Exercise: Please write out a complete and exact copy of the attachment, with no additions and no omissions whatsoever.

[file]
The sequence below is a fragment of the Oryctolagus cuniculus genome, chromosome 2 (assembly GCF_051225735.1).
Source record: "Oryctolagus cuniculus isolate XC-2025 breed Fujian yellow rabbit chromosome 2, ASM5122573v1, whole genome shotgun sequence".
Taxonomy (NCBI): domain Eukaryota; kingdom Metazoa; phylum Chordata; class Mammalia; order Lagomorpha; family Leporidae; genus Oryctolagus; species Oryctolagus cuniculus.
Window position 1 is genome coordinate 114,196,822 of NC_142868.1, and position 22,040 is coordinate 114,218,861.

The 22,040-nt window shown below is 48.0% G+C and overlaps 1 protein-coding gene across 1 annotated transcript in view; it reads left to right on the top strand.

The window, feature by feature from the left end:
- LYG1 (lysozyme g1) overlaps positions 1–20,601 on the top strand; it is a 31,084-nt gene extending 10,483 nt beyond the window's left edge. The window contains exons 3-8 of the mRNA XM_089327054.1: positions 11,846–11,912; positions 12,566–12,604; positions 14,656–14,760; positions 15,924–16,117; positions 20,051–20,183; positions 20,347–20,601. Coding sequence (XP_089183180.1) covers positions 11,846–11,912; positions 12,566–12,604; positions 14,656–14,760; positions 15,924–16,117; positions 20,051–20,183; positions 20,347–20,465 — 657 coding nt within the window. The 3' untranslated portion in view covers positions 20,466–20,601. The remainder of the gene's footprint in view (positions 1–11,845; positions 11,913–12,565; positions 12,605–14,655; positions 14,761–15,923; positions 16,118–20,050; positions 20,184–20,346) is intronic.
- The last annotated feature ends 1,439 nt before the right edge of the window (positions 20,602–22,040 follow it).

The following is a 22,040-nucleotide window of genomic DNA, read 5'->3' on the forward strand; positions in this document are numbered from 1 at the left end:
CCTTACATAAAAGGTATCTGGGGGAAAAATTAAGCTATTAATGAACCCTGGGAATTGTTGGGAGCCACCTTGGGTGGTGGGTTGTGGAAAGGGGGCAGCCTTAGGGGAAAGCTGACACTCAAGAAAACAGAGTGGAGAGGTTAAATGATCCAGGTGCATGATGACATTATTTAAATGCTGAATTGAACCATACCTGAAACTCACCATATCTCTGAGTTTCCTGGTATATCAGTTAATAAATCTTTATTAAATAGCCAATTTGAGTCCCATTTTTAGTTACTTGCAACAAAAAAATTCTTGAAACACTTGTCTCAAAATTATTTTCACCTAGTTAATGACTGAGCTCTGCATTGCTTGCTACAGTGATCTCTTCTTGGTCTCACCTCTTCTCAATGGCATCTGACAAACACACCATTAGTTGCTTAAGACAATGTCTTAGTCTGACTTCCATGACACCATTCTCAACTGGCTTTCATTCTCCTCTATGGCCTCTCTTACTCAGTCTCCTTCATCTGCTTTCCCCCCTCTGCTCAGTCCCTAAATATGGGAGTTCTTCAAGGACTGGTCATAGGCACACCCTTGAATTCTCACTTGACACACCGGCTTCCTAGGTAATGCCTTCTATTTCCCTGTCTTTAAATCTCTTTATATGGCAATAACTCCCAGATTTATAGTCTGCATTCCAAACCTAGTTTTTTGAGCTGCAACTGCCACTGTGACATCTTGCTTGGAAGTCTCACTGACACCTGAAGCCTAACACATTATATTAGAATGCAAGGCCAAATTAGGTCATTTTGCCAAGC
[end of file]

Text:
The sequence below is a fragment of the Oryctolagus cuniculus genome, chromosome 2 (assembly GCF_051225735.1).
Source record: "Oryctolagus cuniculus isolate XC-2025 breed Fujian yellow rabbit chromosome 2, ASM5122573v1, whole genome shotgun sequence".
Taxonomy (NCBI): domain Eukaryota; kingdom Metazoa; phylum Chordata; class Mammalia; order Lagomorpha; family Leporidae; genus Oryctolagus; species Oryctolagus cuniculus.
Window position 1 is genome coordinate 114,196,822 of NC_142868.1, and position 22,040 is coordinate 114,218,861.

The 22,040-nt window shown below is 48.0% G+C and overlaps 1 protein-coding gene across 1 annotated transcript in view; it reads left to right on the top strand.

The window, feature by feature from the left end:
- LYG1 (lysozyme g1) overlaps positions 1–20,601 on the top strand; it is a 31,084-nt gene extending 10,483 nt beyond the window's left edge. The window contains exons 3-8 of the mRNA XM_089327054.1: positions 11,846–11,912; positions 12,566–12,604; positions 14,656–14,760; positions 15,924–16,117; positions 20,051–20,183; positions 20,347–20,601. Coding sequence (XP_089183180.1) covers positions 11,846–11,912; positions 12,566–12,604; positions 14,656–14,760; positions 15,924–16,117; positions 20,051–20,183; positions 20,347–20,465 — 657 coding nt within the window. The 3' untranslated portion in view covers positions 20,466–20,601. The remainder of the gene's footprint in view (positions 1–11,845; positions 11,913–12,565; positions 12,605–14,655; positions 14,761–15,923; positions 16,118–20,050; positions 20,184–20,346) is intronic.
- The last annotated feature ends 1,439 nt before the right edge of the window (positions 20,602–22,040 follow it).

The following is a 22,040-nucleotide window of genomic DNA, read 5'->3' on the forward strand; positions in this document are numbered from 1 at the left end:
CCTTACATAAAAGGTATCTGGGGGAAAAATTAAGCTATTAATGAACCCTGGGAATTGTTGGGAGCCACCTTGGGTGGTGGGTTGTGGAAAGGGGGCAGCCTTAGGGGAAAGCTGACACTCAAGAAAACAGAGTGGAGAGGTTAAATGATCCAGGTGCATGATGACATTATTTAAATGCTGAATTGAACCATACCTGAAACTCACCATATCTCTGAGTTTCCTGGTATATCAGTTAATAAATCTTTATTAAATAGCCAATTTGAGTCCCATTTTTAGTTACTTGCAACAAAAAAATTCTTGAAACACTTGTCTCAAAATTATTTTCACCTAGTTAATGACTGAGCTCTGCATTGCTTGCTACAGTGATCTCTTCTTGGTCTCACCTCTTCTCAATGGCATCTGACAAACACACCATTAGTTGCTTAAGACAATGTCTTAGTCTGACTTCCATGACACCATTCTCAACTGGCTTTCATTCTCCTCTATGGCCTCTCTTACTCAGTCTCCTTCATCTGCTTTCCCCCCTCTGCTCAGTCCCTAAATATGGGAGTTCTTCAAGGACTGGTCATAGGCACACCCTTGAATTCTCACTTGACACACCGGCTTCCTAGGTAATGCCTTCTATTTCCCTGTCTTTAAATCTCTTTATATGGCAATAACTCCCAGATTTATAGTCTGCATTCCAAACCTAGTTTTTTGAGCTGCAACTGCCACTGTGACATCTTGCTTGGAAGTCTCACTGACACCTGAAGCCTAACACATTATATTAGAATGCAAGGCCAAATTAGGTCATTTTGCCAAGC